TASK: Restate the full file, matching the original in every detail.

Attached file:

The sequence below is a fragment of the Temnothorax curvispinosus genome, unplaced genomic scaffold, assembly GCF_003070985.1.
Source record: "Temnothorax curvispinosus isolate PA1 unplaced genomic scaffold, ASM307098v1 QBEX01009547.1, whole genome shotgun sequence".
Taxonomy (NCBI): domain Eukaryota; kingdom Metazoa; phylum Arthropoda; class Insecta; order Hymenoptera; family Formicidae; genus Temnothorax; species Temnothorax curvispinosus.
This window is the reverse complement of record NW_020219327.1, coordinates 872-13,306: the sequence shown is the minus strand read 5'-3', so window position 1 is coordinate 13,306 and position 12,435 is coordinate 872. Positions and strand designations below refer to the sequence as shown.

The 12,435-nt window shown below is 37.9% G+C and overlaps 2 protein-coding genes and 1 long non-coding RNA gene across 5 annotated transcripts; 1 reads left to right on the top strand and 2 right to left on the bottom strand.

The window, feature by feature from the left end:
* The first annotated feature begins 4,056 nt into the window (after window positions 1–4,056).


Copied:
The sequence below is a fragment of the Temnothorax curvispinosus genome, unplaced genomic scaffold, assembly GCF_003070985.1.
Source record: "Temnothorax curvispinosus isolate PA1 unplaced genomic scaffold, ASM307098v1 QBEX01009547.1, whole genome shotgun sequence".
Taxonomy (NCBI): domain Eukaryota; kingdom Metazoa; phylum Arthropoda; class Insecta; order Hymenoptera; family Formicidae; genus Temnothorax; species Temnothorax curvispinosus.
This window is the reverse complement of record NW_020219327.1, coordinates 872-13,306: the sequence shown is the minus strand read 5'-3', so window position 1 is coordinate 13,306 and position 12,435 is coordinate 872. Positions and strand designations below refer to the sequence as shown.

The 12,435-nt window shown below is 37.9% G+C and overlaps 2 protein-coding genes and 1 long non-coding RNA gene across 5 annotated transcripts; 1 reads left to right on the top strand and 2 right to left on the bottom strand.

The window, feature by feature from the left end:
* The first annotated feature begins 4,056 nt into the window (after window positions 1–4,056).